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Nancy Scheper-Hughes and the Question of Ethical Fieldwork Essay

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In 1974, Nancy Scheper-Hughes traveled to a village in rural Ireland which she later nicknamed “Ballybran” (Scheper-Hughes 2000-128)). Her findings there led her to publish Saints, Scholars and Schizophrenics: Mental Illness in Rural Ireland in 1979, in which she attempted to explain the social causes of Ireland’s surprisingly high rates of schizophrenia (Scheper-Hughes 2000:128). Saints was met with a backlash of criticism from both the anthropological community and the villagers who had served as her informants. The criticism eventually led to Scheper-Hughes being expelled indefinitely from the village in which she had worked (Scheper-Hughes 2000:118) and raised serious questions about the ethics of anthropological inquiry. In this…show more content…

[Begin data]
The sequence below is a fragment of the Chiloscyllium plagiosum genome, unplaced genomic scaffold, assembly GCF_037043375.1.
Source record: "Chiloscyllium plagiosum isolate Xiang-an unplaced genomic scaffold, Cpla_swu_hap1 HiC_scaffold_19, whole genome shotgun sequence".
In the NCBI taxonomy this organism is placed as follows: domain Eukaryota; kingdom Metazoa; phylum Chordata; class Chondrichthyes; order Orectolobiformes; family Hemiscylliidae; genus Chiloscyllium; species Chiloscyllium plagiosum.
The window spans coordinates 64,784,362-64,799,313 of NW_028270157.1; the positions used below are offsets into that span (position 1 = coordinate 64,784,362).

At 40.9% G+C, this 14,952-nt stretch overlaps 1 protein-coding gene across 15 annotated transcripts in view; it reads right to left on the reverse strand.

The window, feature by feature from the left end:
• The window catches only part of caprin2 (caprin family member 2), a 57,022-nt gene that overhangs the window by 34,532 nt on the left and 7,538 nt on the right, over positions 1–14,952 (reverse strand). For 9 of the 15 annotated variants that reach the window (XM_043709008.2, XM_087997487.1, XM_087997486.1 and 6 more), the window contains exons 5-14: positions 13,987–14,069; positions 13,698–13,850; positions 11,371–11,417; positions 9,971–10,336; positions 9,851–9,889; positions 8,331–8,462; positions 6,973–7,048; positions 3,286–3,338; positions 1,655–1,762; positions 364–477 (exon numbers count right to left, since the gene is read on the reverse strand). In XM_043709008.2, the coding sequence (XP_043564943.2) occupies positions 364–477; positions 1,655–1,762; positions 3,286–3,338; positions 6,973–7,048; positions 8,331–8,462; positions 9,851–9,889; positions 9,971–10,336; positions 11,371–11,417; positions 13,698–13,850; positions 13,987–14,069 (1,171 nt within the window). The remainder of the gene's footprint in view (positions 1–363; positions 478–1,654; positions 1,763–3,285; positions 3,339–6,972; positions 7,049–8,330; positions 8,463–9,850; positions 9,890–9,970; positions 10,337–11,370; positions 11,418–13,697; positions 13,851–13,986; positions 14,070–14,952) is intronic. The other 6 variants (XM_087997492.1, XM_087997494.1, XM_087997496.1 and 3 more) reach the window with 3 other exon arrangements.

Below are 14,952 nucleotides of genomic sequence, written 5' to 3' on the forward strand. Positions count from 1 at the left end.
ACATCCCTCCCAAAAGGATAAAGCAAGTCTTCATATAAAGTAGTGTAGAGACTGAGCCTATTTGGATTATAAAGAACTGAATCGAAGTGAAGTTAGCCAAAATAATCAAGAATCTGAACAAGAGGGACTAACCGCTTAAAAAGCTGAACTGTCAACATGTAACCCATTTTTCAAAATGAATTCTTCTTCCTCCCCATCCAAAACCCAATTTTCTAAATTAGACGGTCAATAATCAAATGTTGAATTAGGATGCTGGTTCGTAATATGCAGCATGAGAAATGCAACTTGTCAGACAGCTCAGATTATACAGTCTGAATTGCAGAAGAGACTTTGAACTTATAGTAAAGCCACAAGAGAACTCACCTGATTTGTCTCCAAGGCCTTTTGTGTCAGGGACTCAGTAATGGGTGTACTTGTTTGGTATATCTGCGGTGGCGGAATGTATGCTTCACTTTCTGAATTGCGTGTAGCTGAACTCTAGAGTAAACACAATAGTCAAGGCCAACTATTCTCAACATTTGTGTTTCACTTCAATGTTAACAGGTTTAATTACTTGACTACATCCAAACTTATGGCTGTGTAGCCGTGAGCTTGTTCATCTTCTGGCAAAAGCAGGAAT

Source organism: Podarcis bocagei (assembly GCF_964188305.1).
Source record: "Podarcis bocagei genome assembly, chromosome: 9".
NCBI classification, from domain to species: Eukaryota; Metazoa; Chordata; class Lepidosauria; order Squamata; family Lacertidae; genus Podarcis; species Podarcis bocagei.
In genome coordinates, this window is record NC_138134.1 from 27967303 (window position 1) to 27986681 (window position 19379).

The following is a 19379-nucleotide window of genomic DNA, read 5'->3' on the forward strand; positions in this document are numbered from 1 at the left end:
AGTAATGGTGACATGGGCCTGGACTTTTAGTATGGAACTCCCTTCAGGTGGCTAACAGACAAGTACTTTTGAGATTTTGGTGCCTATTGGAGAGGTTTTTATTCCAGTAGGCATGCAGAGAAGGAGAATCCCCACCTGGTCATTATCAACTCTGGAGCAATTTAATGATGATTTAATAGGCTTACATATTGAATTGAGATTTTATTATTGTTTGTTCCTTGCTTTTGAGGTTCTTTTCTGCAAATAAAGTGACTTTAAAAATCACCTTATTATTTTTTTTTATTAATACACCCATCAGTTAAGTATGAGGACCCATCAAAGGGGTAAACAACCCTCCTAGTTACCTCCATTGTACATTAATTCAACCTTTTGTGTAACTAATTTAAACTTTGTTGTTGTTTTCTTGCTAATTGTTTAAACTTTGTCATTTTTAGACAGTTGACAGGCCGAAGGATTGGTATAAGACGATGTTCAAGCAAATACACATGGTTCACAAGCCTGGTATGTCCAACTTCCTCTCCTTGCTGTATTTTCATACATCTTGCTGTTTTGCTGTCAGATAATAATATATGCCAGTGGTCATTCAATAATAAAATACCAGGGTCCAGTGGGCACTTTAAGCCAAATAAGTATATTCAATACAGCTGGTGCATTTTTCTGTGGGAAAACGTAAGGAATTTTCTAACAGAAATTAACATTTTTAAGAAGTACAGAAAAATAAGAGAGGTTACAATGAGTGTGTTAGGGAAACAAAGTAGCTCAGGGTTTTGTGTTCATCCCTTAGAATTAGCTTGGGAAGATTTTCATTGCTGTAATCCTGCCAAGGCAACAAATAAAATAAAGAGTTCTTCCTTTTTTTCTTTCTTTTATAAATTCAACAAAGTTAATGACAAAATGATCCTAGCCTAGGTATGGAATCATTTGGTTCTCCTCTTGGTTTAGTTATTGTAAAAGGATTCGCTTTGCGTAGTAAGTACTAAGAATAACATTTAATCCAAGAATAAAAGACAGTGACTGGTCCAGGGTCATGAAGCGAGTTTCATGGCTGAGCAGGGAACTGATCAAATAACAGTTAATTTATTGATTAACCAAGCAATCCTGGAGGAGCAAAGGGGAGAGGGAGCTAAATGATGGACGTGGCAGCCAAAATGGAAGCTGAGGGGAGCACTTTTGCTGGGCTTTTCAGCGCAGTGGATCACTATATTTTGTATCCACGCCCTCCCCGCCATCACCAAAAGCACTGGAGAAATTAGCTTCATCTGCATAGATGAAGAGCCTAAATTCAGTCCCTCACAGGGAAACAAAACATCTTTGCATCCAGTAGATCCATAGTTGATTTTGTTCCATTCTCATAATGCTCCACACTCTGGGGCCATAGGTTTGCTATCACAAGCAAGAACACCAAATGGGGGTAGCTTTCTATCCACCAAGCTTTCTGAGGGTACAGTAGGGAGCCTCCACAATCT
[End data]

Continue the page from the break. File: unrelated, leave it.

Scheper-Hughes clearly attempted to do this by subjecting her informants to anonymity; if she had not, the villagers would not have been angry about their fragmented identities and scattered words. It is clear, however, that she failed in this attempt, as the villagers were still able to recognize the pieces of themselves in her ethnography (Scheper-Hughes 2000:150). It is not necessarily unethical to publish community and individual secrets; indeed without them good ethnographic work would not be possible, especially when investigating such hypothetical situations as illegal activities as a result of oppression and structural inequalities. However, it is important to obtain and disclose such secrets under clear ethical guidelines. Informed consent is and was at the time of Scheper-Hughes’ fieldwork an important aspect of ethical research. Scheper-Hughes was criticized by Irish anthropologists for not obtaining the full and informed consent of her participants before conducting her research, and this criticism is warranted (Callahan 311:1979). It is clear from the villagers’ reactions when she returned to Ballybran some years later that this is in fact true. Scheper-Hughes herself remarked that many felt betrayed by her book, and that they initially had no idea what she would publish (Scheper-Hughes 2000:148). Schrag argues that part of informed consent should be to communicate honestly the research objectives of the ethnographer, which
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